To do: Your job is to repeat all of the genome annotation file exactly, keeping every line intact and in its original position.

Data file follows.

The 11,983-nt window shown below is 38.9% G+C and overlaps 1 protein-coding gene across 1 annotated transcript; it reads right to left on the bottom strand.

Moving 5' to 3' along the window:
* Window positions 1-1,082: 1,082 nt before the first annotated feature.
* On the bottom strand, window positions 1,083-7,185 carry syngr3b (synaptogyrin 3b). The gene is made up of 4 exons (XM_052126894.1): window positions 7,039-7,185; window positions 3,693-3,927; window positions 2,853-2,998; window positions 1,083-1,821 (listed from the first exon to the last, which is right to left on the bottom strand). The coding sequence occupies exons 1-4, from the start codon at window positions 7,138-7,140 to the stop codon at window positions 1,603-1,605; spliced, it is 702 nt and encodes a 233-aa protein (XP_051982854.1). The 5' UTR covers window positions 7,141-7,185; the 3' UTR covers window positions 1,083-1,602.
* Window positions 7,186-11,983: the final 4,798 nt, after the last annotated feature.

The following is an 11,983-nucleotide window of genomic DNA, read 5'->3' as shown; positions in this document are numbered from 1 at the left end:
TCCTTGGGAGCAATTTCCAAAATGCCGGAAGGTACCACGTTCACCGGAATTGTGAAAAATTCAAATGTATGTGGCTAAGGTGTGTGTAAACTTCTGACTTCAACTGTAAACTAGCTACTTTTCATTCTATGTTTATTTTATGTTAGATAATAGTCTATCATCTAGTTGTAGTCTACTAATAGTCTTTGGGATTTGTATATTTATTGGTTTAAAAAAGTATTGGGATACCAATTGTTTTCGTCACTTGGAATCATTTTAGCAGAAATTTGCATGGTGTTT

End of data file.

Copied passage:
The 11,983-nt window shown below is 38.9% G+C and overlaps 1 protein-coding gene across 1 annotated transcript; it reads right to left on the bottom strand.

Moving 5' to 3' along the window:
* Window positions 1-1,082: 1,082 nt before the first annotated feature.
* On the bottom strand, window positions 1,083-7,185 carry syngr3b (synaptogyrin 3b). The gene is made up of 4 exons (XM_052126894.1): window positions 7,039-7,185; window positions 3,693-3,927; window positions 2,853-2,998; window positions 1,083-1,821 (listed from the first exon to the last, which is right to left on the bottom strand). The coding sequence occupies exons 1-4, from the start codon at window positions 7,138-7,140 to the stop codon at window positions 1,603-1,605; spliced, it is 702 nt and encodes a 233-aa protein (XP_051982854.1). The 5' UTR covers window positions 7,141-7,185; the 3' UTR covers window positions 1,083-1,602.
* Window positions 7,186-11,983: the final 4,798 nt, after the last annotated feature.

The following is an 11,983-nucleotide window of genomic DNA, read 5'->3' as shown; positions in this document are numbered from 1 at the left end:
TCCTTGGGAGCAATTTCCAAAATGCCGGAAGGTACCACGTTCACCGGAATTGTGAAAAATTCAAATGTATGTGGCTAAGGTGTGTGTAAACTTCTGACTTCAACTGTAAACTAGCTACTTTTCATTCTATGTTTATTTTATGTTAGATAATAGTCTATCATCTAGTTGTAGTCTACTAATAGTCTTTGGGATTTGTATATTTATTGGTTTAAAAAAGTATTGGGATACCAATTGTTTTCGTCACTTGGAATCATTTTAGCAGAAATTTGCATGGTGTTT